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ARS Home » Northeast Area » Beltsville, Maryland (BARC) » Beltsville Agricultural Research Center » Sustainable Agricultural Systems Laboratory » Research » Publications at this Location » Publication #392453

Research Project: Enhancing Sustainability of Mid-Atlantic Agricultural Systems Using Agroecological Principles and Practices

Location: Sustainable Agricultural Systems Laboratory

Title: Integration of satellite-based optical and synthetic aperture radar imagery to estimate winter cover crop performance in cereal grasses

item Jennewein, Jyoti
item LAMB, BRIAN - Us Geological Survey (USGS)
item HIVELY, W. DEAN - Us Geological Survey (USGS)
item THIEME, ALISON - University Of Maryland
item THAPA, RESHAM - North Carolina State University
item Goldsmith, Avi
item Mirsky, Steven

Submitted to: Remote Sensing
Publication Type: Peer Reviewed Journal
Publication Acceptance Date: 4/20/2022
Publication Date: 2/28/2022
Citation: Jennewein, J.S., Lamb, B.T., Hively, W., Thieme, A., Thapa, R., Goldsmith, A.S., Mirsky, S.B. 2022. Integration of satellite-based optical and synthetic aperture radar imagery to estimate winter cover crop performance in cereal grasses. Remote Sensing.

Interpretive Summary: Winter cover crops provide numerous conservation benefits including decreased erosion and nutrient run off, but the magnitude of those benefits is tied to the quality and quantity of biomass produced. Remote sensing technologies, which measure reflected light, are commonly used to map plant ground cover across the landscape. However, these technologies saturate as ground cover increases, which limits reliable biomass estimations beyond ~1,500 kg ha-1. Newer remote sensing technologies include modern satellites with more spectral bands (“colors”), as well as active sensors such as radar. The ability of these newer technologies to measure cover crop biomass beyond the traditional point of saturation is unknown. We paired 573 cover crop biomass measurements across three seasons (2019-21) with imagery from multi-spectral and radar satellites. We found a modern spectral index using the “red-edge” spectral region improved prediction of cover crop biomass to ~1,900 kg ha-1. One radar metric (coherence) also modestly improved cover crop biomass estimations but did not help address saturation. This study is an important step toward increasing estimation of cover crop biomass past the previously defined saturation point. This will aid in making better estimations of cover crop performance for incentive programs and precision agriculture. To further improve our ability to estimate cover crop biomass over 2,000 kg ha-, will require use of machine learning, tractor mounted sensors, and or remote sensing physical-modeling hybridization. The ability to remotely sense cover crop biomass opens the door to tools that will allow farmers to make real-time management decisions to maximize the sustainability of their systems.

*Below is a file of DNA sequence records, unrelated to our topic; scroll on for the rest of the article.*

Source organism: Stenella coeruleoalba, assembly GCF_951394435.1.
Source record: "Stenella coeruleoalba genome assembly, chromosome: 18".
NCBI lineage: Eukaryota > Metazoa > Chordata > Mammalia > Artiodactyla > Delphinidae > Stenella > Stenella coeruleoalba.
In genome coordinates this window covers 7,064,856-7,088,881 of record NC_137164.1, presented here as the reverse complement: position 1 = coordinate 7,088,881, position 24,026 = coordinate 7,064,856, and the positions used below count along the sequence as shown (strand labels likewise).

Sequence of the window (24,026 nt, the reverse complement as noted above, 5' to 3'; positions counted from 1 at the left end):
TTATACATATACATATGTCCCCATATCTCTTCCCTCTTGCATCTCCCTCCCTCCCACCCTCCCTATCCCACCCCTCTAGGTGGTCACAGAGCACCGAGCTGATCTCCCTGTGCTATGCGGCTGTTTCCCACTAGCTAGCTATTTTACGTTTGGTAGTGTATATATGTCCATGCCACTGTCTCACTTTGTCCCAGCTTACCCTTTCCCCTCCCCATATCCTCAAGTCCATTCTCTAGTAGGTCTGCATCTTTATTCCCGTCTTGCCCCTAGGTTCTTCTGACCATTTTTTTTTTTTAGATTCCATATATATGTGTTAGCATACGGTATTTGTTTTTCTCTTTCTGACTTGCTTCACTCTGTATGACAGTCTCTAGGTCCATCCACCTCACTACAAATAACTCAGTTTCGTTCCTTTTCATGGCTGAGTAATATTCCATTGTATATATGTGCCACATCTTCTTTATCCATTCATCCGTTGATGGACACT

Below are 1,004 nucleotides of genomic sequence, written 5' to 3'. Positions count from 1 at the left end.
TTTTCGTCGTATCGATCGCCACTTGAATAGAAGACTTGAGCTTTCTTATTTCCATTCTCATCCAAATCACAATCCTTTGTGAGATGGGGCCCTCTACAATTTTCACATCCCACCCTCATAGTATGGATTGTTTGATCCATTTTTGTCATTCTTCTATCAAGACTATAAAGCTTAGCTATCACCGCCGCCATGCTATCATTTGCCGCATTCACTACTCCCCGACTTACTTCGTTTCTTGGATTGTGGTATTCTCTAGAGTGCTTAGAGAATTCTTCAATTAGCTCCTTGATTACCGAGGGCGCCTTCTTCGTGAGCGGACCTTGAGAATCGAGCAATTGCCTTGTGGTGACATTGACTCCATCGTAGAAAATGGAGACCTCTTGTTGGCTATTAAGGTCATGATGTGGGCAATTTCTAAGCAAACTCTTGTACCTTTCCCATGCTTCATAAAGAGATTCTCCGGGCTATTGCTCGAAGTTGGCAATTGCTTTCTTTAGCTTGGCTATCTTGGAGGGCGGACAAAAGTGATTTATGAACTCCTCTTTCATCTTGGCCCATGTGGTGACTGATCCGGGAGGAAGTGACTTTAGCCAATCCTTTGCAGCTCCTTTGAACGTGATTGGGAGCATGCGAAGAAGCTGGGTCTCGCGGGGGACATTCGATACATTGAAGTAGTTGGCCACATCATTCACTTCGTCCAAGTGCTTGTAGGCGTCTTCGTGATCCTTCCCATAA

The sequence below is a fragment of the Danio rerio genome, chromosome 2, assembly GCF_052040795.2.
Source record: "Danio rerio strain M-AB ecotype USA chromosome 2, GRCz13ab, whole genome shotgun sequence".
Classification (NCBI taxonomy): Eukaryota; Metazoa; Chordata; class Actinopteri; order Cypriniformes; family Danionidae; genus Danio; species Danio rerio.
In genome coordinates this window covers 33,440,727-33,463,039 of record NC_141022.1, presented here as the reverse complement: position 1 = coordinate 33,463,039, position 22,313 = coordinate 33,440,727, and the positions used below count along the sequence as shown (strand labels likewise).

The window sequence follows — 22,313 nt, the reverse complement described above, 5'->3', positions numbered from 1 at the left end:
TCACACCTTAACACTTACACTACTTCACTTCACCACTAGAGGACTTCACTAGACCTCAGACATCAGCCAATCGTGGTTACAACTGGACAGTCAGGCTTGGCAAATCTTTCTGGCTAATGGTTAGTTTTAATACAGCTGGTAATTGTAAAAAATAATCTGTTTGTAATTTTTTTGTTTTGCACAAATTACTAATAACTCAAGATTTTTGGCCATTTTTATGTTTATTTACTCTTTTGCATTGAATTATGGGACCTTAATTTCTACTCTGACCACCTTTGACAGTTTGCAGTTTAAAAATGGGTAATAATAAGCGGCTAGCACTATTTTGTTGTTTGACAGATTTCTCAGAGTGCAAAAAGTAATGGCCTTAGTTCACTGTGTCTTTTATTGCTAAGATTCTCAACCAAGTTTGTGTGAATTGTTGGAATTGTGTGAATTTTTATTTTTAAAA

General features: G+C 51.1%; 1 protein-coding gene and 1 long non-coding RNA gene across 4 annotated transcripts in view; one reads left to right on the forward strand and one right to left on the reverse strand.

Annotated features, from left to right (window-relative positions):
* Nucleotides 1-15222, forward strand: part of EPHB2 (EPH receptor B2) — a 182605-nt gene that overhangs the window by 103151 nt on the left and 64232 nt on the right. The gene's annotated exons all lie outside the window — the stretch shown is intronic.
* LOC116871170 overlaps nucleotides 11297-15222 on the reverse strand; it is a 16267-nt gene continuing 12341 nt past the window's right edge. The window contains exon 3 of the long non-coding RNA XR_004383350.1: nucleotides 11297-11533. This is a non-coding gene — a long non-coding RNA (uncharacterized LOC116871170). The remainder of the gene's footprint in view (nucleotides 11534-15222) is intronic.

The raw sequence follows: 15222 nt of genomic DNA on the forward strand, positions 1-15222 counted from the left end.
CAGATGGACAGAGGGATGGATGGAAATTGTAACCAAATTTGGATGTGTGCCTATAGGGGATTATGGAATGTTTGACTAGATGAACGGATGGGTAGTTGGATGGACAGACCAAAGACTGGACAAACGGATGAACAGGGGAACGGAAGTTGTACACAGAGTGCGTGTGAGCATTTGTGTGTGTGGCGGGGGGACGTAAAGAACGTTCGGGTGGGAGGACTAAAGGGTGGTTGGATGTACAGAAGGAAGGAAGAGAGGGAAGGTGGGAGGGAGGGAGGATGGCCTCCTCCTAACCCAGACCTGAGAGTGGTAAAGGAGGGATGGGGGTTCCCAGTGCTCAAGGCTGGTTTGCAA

Technical Abstract: The magnitude of ecosystem services provided by winter cover crops is linked to their performance, though few studies quantify performance across the landscape. Remote sensing is capable of producing landscape-level assessments of cover crop performance. However, commonly employed optical vegetation indices (VI) saturate, limiting their ability to measure high-biomass cover crops. Contemporary VIs that employ red-edge bands have been shown to be more resilient to saturation issues. Additionally, synthetic aperture radar (SAR) data has been effective at estimating crop biophysical characteristics, although not demonstrated on winter cover crops. We assessed the integration of optical (Sentinel-2) and SAR (Sentinel-1) imagery to estimate winter cover crops biomass across 27 fields over three winter-spring seasons (2018-2021) in Maryland. We used log-linear models to predict cover crop biomass as a function of 21 VIs and eight SAR metrics. Our results suggest that the integration of the normalized difference red-edge vegetation index (NDVI_RE1; employing Sentinel-2 bands 5 and 8A) combined with SAR interferometric (InSAR) coherence best estimated biomass of winter cereal grasses. However, these results were season and species-specific [R2 = 0.74, 0.81, and 0.34; MAE= 784, 553, 591 kg ha-1, for wheat (Triticum aestivum L.), triticale (Triticale hexaploide L.), and cereal rye (Secale cereale), respectively in spring (March-May)]. Compared to the optical-only model, InSAR coherence improved biomass estimated by 4% in wheat and triticale, and by 15% in cereal rye. Both optical-only and optical-SAR biomass prediction models exhibited saturation occurring at ~1,900 kg ha-1, and thus more work is needed to enable accurate biomass estimations past the point of saturation. To address this continued concern, future work should consider the machine learning models, the integration of proximal sensing and satellite observations, and/or the integration of process-based crop-soil simulation models and remote sensing observations.